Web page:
Firoz Shah Tughluq

(Amrit Pal Singh ‘Amrit)

Mohammad Tughluq had no son. When he died on March 20, 1351, there was disorder in the camp, which was plundered by the rebels of Sindh, and Mongol mercenaries, who had been hired by Mohammad Tughluq to fight against Taghi.

In this situation, Firoz was approached to ascend the throne. He hesitated but when the nobles put pressure on him, he agreed to become the King of Delhi. He was declared the King in a camp near Thatta on March 23, 1351.

Firoz Shah Tughluq was a cousin of Mohammad Tughluq and a son of Rajab. Rajab was Mohammad Tughluq’s uncle. Firoz Shah Tughluq’s mother was a princess of Dipalpur. Mohammad Tughluq loved Firoz.

In Delhi, a sister of Mohammad Tughluq put her own son, Dawar-Malik, on the throne, but she could not get any support from the chiefs. Then, Khawaja-e-Jahan, a deputy of the late King, proclaimed a boy as the son of Mohammad Tughluq and put him on the throne, but he could not find any support for him and surrendered.

Expeditions against Bengal

During the rule of Mohammad Tughluq, Bengal became independent. When Firoz Shah Tughluq became the King of Delhi, Shamas-ud-Din Iliyas Shah was the ruler of Bengal. Shamas-ud-Din Iliyas made himself the master of Eastern and Western Bengal.

In November 1353, Firoz Shah Tughluq marched from Delhi towards Bengal at the head of 70,000 horses. Iliyas took refuge into the fort of Ikdala.

Firoz Shah Tughluq besieged the fort of Ikdala. Though, he defeated the Iliyas, but Firoz did not take full advantage of his hard-earned victory and went back to Delhi in September 1354 without annexing Bengal. Some historians say that Firoz decided to go back on account of the cries of the women in the besieged fort. Others say that he was afraid of the disasters that might come on account of the beginning of the rainy season. But one thing is very clear. This invasion only resulted in the confession of weakness.

After the death of Iliyas, his son Sikandar Shah became the ruler of Bengal. In 1359, Firoz again attacked Bengal. Like his father, Sikandar Shah took refuge into the fort of Ikdala and gave hard resistance. When the rains came and the territory was flooded, Firoz came to terms with Sikandar Shah, which were favourable to the Bengal ruler.

Thus, the second Bengal expedition of Firoz Shah was as useless as the previous one. It merely exhibited once more his weakness.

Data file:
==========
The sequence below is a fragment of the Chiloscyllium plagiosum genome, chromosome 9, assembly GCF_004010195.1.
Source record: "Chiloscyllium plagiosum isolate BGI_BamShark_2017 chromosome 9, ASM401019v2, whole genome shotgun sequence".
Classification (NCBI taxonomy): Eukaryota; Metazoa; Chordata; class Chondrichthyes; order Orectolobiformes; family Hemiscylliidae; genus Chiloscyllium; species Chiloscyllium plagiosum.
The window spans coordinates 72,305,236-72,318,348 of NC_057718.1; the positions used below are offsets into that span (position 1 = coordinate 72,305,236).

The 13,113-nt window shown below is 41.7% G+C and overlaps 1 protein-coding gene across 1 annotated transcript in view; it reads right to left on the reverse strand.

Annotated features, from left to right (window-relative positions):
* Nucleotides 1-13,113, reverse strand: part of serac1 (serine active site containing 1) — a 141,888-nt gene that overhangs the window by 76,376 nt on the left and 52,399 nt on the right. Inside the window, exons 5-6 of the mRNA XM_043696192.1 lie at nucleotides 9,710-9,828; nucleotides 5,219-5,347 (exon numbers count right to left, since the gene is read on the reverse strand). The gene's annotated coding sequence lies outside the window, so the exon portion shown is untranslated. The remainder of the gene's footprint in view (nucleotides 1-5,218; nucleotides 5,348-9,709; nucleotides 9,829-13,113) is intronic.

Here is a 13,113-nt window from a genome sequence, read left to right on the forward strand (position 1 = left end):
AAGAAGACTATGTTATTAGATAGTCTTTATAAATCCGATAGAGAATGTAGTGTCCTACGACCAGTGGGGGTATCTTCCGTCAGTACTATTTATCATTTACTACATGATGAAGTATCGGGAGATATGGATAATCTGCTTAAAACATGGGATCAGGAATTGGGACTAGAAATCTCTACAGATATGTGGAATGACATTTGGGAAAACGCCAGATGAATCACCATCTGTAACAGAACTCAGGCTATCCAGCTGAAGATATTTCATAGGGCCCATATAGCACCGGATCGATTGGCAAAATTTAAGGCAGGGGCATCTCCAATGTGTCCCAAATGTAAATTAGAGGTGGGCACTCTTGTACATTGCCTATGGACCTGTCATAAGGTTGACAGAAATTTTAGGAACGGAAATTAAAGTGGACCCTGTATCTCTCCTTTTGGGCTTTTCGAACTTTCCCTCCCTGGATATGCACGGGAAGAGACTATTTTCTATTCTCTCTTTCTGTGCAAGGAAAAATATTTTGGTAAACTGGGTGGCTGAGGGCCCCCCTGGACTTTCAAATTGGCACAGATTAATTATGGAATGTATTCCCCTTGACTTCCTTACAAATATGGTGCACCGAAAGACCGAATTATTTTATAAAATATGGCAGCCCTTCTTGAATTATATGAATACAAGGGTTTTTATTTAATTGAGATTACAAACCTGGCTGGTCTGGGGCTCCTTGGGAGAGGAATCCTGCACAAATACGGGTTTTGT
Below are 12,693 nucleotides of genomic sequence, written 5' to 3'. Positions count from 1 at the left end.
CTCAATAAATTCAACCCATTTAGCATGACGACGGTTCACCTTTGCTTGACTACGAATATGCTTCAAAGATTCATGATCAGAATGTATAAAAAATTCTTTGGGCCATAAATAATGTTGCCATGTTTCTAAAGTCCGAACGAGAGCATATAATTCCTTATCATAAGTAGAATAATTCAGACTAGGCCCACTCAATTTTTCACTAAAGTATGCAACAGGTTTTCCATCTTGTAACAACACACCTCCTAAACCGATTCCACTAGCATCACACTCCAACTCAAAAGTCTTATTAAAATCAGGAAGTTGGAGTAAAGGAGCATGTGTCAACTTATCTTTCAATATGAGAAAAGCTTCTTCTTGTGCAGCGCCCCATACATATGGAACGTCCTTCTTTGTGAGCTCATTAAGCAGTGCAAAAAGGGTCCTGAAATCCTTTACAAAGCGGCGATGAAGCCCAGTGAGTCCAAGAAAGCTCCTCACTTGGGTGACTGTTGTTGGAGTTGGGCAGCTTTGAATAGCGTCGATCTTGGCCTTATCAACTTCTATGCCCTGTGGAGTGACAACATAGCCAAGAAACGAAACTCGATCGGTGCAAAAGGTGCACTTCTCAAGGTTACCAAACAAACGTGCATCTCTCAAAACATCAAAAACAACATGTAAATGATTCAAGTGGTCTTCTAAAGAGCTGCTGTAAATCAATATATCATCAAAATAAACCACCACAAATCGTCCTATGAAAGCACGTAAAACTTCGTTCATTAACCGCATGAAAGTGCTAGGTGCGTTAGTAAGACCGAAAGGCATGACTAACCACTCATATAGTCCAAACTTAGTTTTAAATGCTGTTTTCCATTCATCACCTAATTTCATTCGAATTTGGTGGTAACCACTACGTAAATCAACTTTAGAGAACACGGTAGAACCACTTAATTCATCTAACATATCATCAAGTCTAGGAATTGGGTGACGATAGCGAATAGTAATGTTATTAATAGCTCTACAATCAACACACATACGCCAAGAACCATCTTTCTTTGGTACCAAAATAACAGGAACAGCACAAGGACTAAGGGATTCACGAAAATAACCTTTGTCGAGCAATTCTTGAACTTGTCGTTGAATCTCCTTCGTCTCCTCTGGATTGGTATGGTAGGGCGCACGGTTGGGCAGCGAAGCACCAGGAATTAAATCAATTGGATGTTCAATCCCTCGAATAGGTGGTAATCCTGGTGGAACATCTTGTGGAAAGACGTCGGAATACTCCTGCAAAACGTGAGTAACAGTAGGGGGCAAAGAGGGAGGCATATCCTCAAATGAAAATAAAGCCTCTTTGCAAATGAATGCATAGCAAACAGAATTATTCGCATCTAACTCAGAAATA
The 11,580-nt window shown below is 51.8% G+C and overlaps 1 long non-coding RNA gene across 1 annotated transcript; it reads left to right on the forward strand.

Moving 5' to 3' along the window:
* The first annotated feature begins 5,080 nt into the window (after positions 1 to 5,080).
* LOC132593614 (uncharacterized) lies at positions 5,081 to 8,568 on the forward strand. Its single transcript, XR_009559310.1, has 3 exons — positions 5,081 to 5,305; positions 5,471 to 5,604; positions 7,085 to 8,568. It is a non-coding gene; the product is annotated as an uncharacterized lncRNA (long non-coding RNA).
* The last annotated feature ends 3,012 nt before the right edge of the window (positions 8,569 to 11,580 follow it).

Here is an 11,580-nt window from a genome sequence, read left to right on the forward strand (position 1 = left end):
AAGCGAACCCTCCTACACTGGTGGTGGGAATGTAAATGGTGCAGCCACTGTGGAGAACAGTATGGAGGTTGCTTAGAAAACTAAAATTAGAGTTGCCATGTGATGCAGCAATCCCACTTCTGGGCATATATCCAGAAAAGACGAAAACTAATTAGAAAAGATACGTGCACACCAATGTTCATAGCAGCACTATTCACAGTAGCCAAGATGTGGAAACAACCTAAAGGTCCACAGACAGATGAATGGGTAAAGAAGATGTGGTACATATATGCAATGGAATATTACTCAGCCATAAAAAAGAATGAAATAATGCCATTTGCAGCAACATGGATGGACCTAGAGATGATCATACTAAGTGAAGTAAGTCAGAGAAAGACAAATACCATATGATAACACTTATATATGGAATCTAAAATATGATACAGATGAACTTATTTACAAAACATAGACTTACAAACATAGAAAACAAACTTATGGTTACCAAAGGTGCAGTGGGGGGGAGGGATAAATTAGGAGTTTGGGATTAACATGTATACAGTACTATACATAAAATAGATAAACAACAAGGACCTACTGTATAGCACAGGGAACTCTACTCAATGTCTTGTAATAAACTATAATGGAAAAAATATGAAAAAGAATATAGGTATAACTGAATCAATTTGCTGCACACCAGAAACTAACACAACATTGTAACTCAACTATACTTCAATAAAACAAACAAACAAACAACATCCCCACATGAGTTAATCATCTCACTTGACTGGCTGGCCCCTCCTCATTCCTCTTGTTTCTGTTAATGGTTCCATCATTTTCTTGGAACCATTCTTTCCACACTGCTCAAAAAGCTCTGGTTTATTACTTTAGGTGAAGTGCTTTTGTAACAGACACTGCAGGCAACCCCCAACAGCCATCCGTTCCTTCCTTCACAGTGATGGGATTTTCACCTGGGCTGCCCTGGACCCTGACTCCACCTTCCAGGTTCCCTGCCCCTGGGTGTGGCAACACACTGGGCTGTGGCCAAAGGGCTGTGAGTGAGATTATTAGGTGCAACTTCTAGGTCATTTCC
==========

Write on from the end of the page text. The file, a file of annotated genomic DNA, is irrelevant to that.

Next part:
Expedition against Jajnagar

When Firoz was coming back to Delhi, he marched towards Jajnagar. The Hindu ruler of Jajnagar ran away. The Delhi army destroyed the Hindu temples. The idols were thrown into the sea. Many idols were sent to Delhi to be trodden under foot by Muslims.

Then, Firoz called back the ruler of Jajnagar and his territories were restored to him on the condition that he would send every year a number of elephants to Firoz.

On his route to Nagpur, Firoz lost his way in jungles. For six months, nothing was known about his whereabouts. A large number of soldiers died in those dense jungles.

Expedition against Nagarkot

In 1337, Firoz Shah Tughluq besieged the fort of Nagarkot. After fighting for six months, the local ruler surrendered. Firoz entered into the famous Jawalamukhi Temple of Kangra. Its idols were broken and their pieces were mixed with flesh and blood of the cow. Some of the idols were sent as trophies to Medina.


Firoz was coronated in a camp in Sindh. He thought that it was necessary to re-conquer Sindh. So, in 1361 A.D., he marched towards Thatta, the capital of Sindh, with 90,000 cavalry, 480 elephants, 5,000 boats etc. His army suffered on account of the outbreak of famine and an epizootic disease. About three-fourths of his army was destroyed in this manner. Now, he decided to retreat to Gujarat. He lost his way on account of the treachery of the guides. He drifted into the Rann of Kuchchh. For about six months, nothing was known about the whereabouts of Firoz and whole of his army.

Meanwhile, his able minister Khan-e-Jahan Maqbul sent fresh troops to Firoz and it was with the help of those troops that Firoz could attack Sindh in 1363. The Delhi army defeated the ruler of Sindh.

But his expedition to Sindh, like his Bengal campaign, revealed his lack of military ability and tactical skill.

Death of Firoz Shah Tughluq

Mohammad Khan, a son of Firoz, devoted all his time to pleasures. Firoz tried to create more interest for work in the Prince but in vain. Some of the nobles organized rebellion against the authourity of Mohammad Khan. Mohammad Khan was obliged to fight. Firoz fought against him. Mohammad Khan was defeated and he ran away.

Firoz Shah appointed his grandson, Ghiyas-ud-Din Tughluq Shah second, as his heir and also conferred upon him the royal title. Ghiyas-ud-Din Tughluq second was son of Fateh Khan, the eldest son of Firoz, who died in 1374.

On September 20, 1388, at the age of 80, Firoz Shah Tughluq died.